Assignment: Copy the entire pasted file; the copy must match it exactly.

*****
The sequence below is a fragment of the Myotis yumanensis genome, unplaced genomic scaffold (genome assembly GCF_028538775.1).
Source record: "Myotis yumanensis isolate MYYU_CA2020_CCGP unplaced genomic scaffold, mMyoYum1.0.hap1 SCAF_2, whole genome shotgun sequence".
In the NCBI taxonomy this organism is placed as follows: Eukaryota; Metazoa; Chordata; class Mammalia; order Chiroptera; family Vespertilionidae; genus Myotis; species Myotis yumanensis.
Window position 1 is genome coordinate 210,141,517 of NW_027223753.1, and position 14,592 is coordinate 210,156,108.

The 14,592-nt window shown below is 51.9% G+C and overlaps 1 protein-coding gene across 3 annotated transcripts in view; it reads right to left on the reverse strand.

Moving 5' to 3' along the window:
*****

The sequence below is a fragment of the Myotis yumanensis genome, unplaced genomic scaffold (genome assembly GCF_028538775.1).
Source record: "Myotis yumanensis isolate MYYU_CA2020_CCGP unplaced genomic scaffold, mMyoYum1.0.hap1 SCAF_2, whole genome shotgun sequence".
In the NCBI taxonomy this organism is placed as follows: Eukaryota; Metazoa; Chordata; class Mammalia; order Chiroptera; family Vespertilionidae; genus Myotis; species Myotis yumanensis.
Window position 1 is genome coordinate 210,141,517 of NW_027223753.1, and position 14,592 is coordinate 210,156,108.

The 14,592-nt window shown below is 51.9% G+C and overlaps 1 protein-coding gene across 3 annotated transcripts in view; it reads right to left on the reverse strand.

Moving 5' to 3' along the window: